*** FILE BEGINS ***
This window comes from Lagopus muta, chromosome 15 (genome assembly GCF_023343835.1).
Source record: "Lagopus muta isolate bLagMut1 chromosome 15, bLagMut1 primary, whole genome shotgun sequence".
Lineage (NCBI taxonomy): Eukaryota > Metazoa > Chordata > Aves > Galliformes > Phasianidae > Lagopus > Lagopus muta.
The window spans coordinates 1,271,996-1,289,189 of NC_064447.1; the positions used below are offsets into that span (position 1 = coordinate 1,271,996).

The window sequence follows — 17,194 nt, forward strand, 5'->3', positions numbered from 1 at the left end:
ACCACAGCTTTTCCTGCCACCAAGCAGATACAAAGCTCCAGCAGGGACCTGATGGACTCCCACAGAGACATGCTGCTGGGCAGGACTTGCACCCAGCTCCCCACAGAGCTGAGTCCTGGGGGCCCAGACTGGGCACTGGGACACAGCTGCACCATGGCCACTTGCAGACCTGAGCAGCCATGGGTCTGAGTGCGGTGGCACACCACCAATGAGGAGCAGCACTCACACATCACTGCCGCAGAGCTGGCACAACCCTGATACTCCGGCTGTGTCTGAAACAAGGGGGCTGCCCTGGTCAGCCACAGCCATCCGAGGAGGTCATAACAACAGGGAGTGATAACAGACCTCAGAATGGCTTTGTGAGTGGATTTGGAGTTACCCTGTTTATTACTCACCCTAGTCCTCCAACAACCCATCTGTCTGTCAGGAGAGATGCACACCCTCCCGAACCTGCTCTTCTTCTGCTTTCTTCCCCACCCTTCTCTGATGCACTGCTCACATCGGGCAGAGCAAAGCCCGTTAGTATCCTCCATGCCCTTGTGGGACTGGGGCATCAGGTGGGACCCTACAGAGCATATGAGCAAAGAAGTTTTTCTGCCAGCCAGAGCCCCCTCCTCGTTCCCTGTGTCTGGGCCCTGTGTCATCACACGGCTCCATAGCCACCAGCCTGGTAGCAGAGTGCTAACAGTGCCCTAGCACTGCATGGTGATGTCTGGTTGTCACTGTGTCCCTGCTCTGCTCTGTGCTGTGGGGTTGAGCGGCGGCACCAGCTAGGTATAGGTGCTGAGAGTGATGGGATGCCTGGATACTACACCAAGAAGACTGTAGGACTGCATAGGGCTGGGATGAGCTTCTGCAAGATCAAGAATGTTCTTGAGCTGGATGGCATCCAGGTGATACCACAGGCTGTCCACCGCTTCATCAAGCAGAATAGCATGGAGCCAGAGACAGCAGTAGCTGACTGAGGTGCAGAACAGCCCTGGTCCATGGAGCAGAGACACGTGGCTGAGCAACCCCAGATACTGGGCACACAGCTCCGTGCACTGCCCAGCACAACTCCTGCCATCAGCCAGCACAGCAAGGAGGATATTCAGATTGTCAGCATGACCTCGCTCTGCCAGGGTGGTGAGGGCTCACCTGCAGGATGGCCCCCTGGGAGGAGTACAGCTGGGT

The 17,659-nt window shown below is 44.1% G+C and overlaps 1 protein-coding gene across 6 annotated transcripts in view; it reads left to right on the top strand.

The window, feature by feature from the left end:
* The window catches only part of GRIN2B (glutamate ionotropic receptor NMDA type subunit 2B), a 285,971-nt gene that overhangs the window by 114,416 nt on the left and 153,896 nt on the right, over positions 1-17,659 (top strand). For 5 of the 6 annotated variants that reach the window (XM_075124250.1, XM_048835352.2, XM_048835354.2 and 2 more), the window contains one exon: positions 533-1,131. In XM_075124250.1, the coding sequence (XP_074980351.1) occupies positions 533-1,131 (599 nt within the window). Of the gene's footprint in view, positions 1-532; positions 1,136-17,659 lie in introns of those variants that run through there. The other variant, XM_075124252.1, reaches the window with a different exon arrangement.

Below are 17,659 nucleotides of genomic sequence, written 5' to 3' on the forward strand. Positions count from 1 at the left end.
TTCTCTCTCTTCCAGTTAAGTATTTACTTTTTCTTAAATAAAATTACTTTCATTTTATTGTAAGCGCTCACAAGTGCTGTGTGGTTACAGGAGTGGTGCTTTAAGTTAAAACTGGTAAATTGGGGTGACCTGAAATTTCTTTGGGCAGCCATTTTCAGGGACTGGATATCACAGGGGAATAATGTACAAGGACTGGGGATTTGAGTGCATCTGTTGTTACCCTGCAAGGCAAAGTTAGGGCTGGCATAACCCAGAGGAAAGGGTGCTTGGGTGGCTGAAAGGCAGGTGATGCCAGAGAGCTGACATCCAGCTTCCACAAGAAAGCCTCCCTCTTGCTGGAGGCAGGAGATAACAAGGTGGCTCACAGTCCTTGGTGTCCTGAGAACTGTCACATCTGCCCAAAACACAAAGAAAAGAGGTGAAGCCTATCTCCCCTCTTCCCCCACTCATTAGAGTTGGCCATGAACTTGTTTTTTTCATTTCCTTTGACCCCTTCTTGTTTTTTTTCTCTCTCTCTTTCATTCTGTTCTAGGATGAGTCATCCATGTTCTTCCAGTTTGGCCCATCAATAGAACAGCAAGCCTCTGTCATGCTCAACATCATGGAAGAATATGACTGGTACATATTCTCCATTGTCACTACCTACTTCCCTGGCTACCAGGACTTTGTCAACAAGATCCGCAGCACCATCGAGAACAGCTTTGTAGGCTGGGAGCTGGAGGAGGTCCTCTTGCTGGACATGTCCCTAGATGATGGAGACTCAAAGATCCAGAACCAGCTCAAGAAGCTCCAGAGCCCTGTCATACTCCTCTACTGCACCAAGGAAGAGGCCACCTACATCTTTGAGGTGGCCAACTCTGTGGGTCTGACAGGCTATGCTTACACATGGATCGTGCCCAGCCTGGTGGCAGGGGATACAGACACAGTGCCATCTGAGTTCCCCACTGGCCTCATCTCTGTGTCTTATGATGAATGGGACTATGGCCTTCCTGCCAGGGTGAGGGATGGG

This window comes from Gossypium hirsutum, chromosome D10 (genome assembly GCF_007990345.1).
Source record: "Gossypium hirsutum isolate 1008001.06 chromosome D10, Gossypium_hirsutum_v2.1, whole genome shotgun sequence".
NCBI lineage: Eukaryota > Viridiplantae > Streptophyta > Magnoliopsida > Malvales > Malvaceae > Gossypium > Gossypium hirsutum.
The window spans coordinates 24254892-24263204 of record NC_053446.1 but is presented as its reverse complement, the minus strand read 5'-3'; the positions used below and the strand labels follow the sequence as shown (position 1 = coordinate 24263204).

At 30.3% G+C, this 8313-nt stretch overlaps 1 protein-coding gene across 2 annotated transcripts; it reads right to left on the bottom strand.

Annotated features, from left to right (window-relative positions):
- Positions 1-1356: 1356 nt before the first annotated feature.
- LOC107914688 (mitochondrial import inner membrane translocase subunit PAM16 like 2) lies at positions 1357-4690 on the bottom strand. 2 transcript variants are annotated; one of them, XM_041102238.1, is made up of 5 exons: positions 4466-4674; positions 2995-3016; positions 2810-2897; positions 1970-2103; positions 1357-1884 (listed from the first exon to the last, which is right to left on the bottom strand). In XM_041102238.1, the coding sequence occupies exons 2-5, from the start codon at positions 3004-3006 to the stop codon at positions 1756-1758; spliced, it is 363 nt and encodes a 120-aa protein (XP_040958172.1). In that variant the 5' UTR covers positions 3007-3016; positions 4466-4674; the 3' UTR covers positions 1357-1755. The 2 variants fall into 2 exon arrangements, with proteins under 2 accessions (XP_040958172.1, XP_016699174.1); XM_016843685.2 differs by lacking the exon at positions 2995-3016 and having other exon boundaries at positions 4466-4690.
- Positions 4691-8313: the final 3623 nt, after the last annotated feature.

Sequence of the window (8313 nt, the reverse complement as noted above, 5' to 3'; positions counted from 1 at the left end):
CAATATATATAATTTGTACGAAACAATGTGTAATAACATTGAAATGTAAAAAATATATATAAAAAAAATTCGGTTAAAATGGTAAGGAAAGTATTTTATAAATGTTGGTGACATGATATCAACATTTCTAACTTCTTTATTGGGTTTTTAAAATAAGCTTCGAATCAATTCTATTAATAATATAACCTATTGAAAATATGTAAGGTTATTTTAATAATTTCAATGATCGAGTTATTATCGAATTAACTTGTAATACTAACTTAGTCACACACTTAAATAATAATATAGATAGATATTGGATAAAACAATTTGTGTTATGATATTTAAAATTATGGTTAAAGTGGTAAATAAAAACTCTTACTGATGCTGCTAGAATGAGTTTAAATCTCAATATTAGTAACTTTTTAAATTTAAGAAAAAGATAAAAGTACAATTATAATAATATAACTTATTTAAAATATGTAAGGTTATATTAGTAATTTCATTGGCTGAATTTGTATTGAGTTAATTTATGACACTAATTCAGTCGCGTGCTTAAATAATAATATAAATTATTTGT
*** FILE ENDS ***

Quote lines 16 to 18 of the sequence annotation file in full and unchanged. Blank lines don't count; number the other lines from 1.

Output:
At 30.3% G+C, this 8313-nt stretch overlaps 1 protein-coding gene across 2 annotated transcripts; it reads right to left on the bottom strand.

Annotated features, from left to right (window-relative positions):
- Positions 1-1356: 1356 nt before the first annotated feature.